Born on February 20, 1927
From Miami, Florida
Sidney Poitier as "Nelson Mandela"
On June 12, 1964, political activist Nelson Mandela (Sidney Poitier) is sentenced to life in prison for treason against the South African state. During the years of his incarceration at Robben Island, Mandela rises to become the symbolic leader of black South Africa. Meanwhile, Mandela's one-time ideological foil, South Africa's white president, F.W. de Klerk (Michael Caine), puts into place reforms that bring an end to his country's decades-old policy of racial segregation: apartheid.
|Emmy (Primetime) (1997)||Nominated||Outstanding Lead Actor in a Miniseries or a Movie|
|Screen Actors Guild Awards (1997)||Nominated||Outstanding Performance by a Male Actor in a Television Movie or Miniseries|
Sidney Poitier as "Virgil Tibbs"
African-American Philadelphia police detective Virgil Tibbs (Sidney Poitier) is arrested on suspicion of murder by Bill Gillespie (Rod Steiger), the racist police chief of tiny Sparta, Mississippi. After Tibbs proves not only his own innocence but that of another man, he joins forces with Gillespie to track down the real killer. Their investigation takes them through every social level of the town, with Tibbs making enemies as well as unlikely friends as he hunts for the truth.
|British Academy of Film & Television Arts (1967)||Nominated||Foreign Actor|
|Golden Globe (1967)||Nominated||Best Performance By an Actor in a Motion Picture - Drama|
Sidney Poitier as "Gordon Ralfe"
When Selina D'Arcey (Elizabeth Hartman), a blind young white woman, befriends Gordon Ralfe (Sidney Poitier), a black office worker, their budding relationship eventually leads to romance. However, once Selina's insensitive and abusive mother, Rose-Ann (Shelley Winters), finds out about Gordon, she becomes determined to keep the couple apart. With its stirring story of interracial love, this thoughtful film fittingly reflects the civil rights movement of the era.
|British Academy of Film & Television Arts (1966)||Nominated||Foreign Actor|
|Golden Globe (1965)||Nominated||Best Performance By an Actor in a Motion Picture - Drama|
Sidney Poitier as "Homer Smith"
When traveling African-American handyman Homer Smith (Sidney Poitier) stops by a farm in rural Arizona, he is welcomed by a group of Roman Catholic nuns who have emigrated from Germany. Realizing that the farm needs a lot of work, Homer takes on a number of repair projects for the women, who are led by the headstrong Mother Maria (Lilia Skala). Impressed by Homer's kindness and strong work ethic, the nuns come to believe that he has been sent by God to help build them a chapel.
|British Academy of Film & Television Arts (1964)||Nominated||Foreign Actor|
|Academy Award (1963)||Won||Actor|
|Golden Globe (1963)||Won||Best Performance By an Actor in a Motion Picture - Drama|
Sidney Poitier as "Walter Lee Younger"
This lauded drama follows the Youngers, an African-American family living together in an apartment in Chicago. Following the death of their patriarch, they try to determine what to do with the substantial insurance payment they'll soon receive. Opinions on what to do with the money vary. Walter Lee (Sidney Poitier) wants to make a business investment, while his mother, Lena (Claudia McNeil), is intent on buying a house for them all to live in -- two differing views of the American Dream.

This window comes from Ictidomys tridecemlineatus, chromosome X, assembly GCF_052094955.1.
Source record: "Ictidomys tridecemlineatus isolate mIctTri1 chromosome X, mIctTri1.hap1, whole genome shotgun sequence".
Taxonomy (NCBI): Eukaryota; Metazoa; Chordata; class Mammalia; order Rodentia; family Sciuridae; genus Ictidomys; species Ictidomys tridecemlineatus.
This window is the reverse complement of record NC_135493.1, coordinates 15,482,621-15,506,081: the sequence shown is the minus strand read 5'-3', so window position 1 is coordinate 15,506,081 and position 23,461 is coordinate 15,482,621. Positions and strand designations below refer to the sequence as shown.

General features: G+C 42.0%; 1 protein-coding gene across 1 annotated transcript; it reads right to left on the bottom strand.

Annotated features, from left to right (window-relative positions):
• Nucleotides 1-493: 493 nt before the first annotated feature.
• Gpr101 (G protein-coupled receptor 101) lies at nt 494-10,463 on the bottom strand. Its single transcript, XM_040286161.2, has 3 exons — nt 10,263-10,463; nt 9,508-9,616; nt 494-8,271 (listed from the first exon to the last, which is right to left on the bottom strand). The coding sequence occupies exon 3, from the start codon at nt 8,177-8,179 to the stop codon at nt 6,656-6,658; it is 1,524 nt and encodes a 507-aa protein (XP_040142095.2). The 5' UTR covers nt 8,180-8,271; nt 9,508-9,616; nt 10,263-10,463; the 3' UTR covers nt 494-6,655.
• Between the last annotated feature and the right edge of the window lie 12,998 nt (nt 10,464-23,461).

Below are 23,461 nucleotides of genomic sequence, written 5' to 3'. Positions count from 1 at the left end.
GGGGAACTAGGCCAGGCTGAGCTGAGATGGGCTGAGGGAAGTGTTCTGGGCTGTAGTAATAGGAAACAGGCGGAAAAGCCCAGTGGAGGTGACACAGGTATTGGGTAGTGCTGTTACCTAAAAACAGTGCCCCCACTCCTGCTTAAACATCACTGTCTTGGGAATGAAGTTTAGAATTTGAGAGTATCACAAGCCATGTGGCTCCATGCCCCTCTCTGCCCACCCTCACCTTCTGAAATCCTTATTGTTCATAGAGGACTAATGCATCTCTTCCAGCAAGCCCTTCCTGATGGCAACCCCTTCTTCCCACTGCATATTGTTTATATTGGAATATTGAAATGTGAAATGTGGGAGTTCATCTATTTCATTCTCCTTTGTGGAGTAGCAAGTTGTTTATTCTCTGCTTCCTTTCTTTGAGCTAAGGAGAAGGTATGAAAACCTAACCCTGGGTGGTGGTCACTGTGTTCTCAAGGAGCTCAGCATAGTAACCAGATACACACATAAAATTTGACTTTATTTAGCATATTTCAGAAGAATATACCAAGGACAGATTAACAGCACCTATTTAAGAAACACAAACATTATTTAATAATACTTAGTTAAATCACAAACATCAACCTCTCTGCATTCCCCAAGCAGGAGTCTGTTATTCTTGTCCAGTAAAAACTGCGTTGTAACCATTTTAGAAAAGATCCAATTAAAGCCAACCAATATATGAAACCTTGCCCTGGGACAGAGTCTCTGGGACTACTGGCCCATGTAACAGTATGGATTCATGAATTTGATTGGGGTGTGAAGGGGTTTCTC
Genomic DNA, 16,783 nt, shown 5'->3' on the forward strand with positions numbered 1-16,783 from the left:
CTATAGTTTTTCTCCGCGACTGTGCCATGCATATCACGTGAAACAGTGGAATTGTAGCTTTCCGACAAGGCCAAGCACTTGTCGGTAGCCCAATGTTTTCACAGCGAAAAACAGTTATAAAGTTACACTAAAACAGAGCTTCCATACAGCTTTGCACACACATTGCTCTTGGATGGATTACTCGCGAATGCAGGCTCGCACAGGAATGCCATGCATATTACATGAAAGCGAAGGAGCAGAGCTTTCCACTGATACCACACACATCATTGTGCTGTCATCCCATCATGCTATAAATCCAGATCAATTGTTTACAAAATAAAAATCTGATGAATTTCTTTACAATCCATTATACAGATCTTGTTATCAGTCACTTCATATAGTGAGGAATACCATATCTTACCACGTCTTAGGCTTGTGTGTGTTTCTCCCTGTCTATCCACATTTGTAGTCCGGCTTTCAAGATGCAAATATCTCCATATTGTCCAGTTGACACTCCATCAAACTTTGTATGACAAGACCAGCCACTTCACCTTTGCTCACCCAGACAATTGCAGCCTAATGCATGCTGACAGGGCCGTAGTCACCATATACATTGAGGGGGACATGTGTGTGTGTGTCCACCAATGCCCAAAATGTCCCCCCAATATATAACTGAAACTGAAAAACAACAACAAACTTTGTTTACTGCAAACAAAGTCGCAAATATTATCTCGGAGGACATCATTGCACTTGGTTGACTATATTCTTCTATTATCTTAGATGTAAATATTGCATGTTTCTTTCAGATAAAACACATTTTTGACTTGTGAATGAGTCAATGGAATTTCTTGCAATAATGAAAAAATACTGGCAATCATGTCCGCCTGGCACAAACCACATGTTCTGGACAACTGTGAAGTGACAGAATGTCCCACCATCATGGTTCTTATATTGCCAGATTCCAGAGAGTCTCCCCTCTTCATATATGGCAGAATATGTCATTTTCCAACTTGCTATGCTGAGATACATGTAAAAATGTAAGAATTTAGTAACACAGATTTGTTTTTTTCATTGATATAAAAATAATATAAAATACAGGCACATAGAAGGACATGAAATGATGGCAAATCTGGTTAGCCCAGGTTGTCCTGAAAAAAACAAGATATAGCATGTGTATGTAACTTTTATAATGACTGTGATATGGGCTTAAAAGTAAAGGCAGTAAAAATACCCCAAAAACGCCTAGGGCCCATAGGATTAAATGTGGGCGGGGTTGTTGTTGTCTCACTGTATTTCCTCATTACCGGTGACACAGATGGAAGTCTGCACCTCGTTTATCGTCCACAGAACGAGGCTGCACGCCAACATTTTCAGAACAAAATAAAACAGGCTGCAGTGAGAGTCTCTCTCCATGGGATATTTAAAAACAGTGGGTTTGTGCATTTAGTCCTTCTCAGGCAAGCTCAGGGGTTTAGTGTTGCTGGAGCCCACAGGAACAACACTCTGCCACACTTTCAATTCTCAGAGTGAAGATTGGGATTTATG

|British Academy of Film & Television Arts (1961)||Nominated||Foreign Actor|
|Golden Globe (1961)||Nominated||Best Performance By an Actor in a Motion Picture - Drama|
Sidney Poitier as "Porgy"
This musical drama focuses on the poverty-stricken residents struggling to survive in the Charleston tenement of Catfish Row. The sultry Bess (Dorothy Dandridge) becomes the object of desire of Porgy (Sidney Poitier), a disabled man who gets around in a cart. But Bess is also involved with thuggish Crown (Brock Peters) and drug dealer Sportin' Life (Sammy Davis Jr.). Crown kills a man and goes into hiding, and Bess seeks shelter with Porgy. But, when Crown returns, Porgy must take a stand.
|Golden Globe (1959)||Nominated||Best Performance By an Actor in a Motion Picture - Comedy or Musical|
Sidney Poitier as "Noah Cullen"
In 1950s America, members of a chain gang are being transported through the South when their truck crashes. Two of the convicts, John "Joker" Jackson (Tony Curtis) and Noah Cullen (Sidney Poitier), who are chained together, find an opportunity to escape. Jackson is white, Cullen is black and, at first, the men appear to be opposites in every way. But as they flee across the country, the two form a deep bond. A female landowner leads Jackson to make a difficult decision about his own freedom.
|Academy Award (1958)||Nominated||Actor|
|British Academy of Film & Television Arts (1958)||Won||Foreign Actor|
|Golden Globe (1958)||Nominated||Best Performance By an Actor in a Motion Picture - Drama|
Sidney Poitier as "Tommy Tyler"
Axel Nordmann (John Cassavetes) takes a job as a dock laborer and is continually harassed by his tyrannical supervisor, Charles Malik (Jack Warden). Malik knows a secret from Axel's past, forcing the young worker to endure his boss's torment. Eventually, Axel befriends Tommy Tyler (Sidney Poitier), an African-American co-worker with a managerial job. Tommy teaches Axel to respect himself. However, Malik, a racial bigot, is threatened by Tommy's confidence, and the situation turns violent.
|British Academy of Film & Television Arts (1957)||Nominated||Foreign Actor|